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I got an email this morning from a new friend.  It told the tale of a mother, speaking to her newlywed daughter.  The mother gives this advice, “’Don’t forget your sisters… They’ll be more important as you get older. No matter how much you love your husband, no matter how much you love the children you may have, you are still going to need sisters. Remember to go places with them now and then; do things with them.”

My friend added this note, “Remember that ‘sisters’ means ALL the women…  your girlfriends, your daughters, and all your other women relatives too. You’ll need other women. Women always do.”

This email reminded me of something I had read in Self Nurture by Alice Domar.  Dr. Domar writes,

“Two generations ago, American women… grew up in stronger, more supportive social networks.  The web of interconnections was broader, and our communities were comprised of tightly knit extended families.  Despite their often constricted roles and marriages, our mothers and grandmothers had their emotional and spiritual needs met by many more women—their sisters and aunts and female cousins and grandmothers who either lived with them or in their neighborhoods.  These women cared for each other in crises, and on a daily basis.  They took care of each other’s babies, cooked meals for each other, and shared each other’s joys and sorrows.  By the 1970’s, the fabric of family unity and support began to fray, and with that sociological development came a new wrinkle on the old man-woman story.

“Before, women were wholly dependent on men to meet their economic needs, but primary emotional needs were often gratified by the nearby community of women.  In the past three decades, massive social changes have enabled women to become more economically independent, but the breakup of traditional extended families and neighborhoods has made it harder for women to have their emotional needs met by other women.  We began to think that the men in our lives should meet all our needs.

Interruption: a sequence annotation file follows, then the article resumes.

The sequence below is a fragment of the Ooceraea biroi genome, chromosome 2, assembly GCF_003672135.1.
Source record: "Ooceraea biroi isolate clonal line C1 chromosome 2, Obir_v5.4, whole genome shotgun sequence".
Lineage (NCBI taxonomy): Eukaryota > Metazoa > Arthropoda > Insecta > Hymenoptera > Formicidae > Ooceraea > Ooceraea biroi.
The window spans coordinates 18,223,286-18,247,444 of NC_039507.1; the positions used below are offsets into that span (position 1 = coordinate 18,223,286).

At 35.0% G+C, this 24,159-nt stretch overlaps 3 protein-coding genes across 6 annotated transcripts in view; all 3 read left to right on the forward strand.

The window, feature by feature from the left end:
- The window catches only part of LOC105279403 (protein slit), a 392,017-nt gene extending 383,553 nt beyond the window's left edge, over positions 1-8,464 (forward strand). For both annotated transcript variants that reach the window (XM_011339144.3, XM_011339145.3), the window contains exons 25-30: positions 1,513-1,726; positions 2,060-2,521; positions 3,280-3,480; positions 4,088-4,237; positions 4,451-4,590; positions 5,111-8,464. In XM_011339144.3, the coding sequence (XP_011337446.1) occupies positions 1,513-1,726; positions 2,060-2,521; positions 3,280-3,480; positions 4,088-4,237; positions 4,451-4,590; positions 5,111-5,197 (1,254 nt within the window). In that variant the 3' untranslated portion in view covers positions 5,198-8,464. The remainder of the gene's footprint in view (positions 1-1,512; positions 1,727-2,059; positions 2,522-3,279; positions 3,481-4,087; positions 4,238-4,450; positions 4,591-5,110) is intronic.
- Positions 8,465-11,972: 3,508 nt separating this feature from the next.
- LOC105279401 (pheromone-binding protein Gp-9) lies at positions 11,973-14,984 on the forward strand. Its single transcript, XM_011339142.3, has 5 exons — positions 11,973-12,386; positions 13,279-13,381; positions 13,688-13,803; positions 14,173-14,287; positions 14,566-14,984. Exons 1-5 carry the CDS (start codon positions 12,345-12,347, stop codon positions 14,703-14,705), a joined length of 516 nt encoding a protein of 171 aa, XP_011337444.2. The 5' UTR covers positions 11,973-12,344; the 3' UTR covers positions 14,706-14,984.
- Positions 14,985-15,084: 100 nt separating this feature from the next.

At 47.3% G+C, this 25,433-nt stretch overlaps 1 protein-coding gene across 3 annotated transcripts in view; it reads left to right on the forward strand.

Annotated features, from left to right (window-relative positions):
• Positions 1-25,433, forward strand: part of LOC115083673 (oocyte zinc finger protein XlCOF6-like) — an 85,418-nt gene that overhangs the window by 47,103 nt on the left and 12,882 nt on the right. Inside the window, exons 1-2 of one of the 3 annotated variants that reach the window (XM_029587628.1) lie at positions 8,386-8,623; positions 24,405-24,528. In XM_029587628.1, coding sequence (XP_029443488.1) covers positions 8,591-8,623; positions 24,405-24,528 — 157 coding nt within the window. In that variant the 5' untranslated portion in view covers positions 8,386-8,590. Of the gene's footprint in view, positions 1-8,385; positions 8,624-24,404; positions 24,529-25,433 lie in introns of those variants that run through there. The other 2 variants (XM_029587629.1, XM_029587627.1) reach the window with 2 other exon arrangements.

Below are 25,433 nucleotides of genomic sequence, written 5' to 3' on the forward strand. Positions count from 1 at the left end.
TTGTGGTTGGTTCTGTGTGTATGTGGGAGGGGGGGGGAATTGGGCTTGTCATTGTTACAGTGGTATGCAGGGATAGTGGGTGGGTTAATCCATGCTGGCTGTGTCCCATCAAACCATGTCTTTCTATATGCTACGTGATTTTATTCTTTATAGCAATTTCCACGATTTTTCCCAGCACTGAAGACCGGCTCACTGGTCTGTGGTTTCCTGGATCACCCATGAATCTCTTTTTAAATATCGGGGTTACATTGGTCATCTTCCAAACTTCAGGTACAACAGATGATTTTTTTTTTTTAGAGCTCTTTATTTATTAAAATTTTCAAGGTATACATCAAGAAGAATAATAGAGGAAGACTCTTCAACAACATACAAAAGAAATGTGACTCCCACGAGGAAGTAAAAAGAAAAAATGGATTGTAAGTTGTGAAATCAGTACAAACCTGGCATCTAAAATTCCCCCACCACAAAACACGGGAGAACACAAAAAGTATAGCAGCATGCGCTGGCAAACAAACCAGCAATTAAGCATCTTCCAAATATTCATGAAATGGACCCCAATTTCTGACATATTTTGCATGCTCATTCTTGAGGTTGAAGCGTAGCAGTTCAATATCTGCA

“It’s taken women several decades to recognize that no man, no matter how strong or sensitive, can meet all our needs.  So women of the new millennium find themselves stuck in a bind:  we no longer have the same strong-knit communities of women, nor do we have the illusion of perfect multifaceted men who can take care of us financially and emotionally.  Who, then is going to satisfy our many needs and desires?  The best answer I can offer is an old Wall Street pointer:  diversify, diversify.  We should recognize that different needs will be met by different people, including our partners, family members, friends—and ourselves.  This realization is liberating in an era when it’s too much to expect any one person or institution to fulfill every part of our complex selves. (15-16).”

To this I say “YES!”  One of the best ways to nourish ourselves is by recognizing that while we need many types of relationships in our lives, the relationships among women, whether formed by family, neighborhood, job or friendship, can be the most helpful.  Don’t believe me?  Check out some of these articles.  And remember, a friend is a gift you give yourself.

Women and Friendship:  Female Bonds Have Both Psychological and Physical Health Benefits

The Importance of Women’s Friendships

What are Friends For? A Longer Life

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June 2010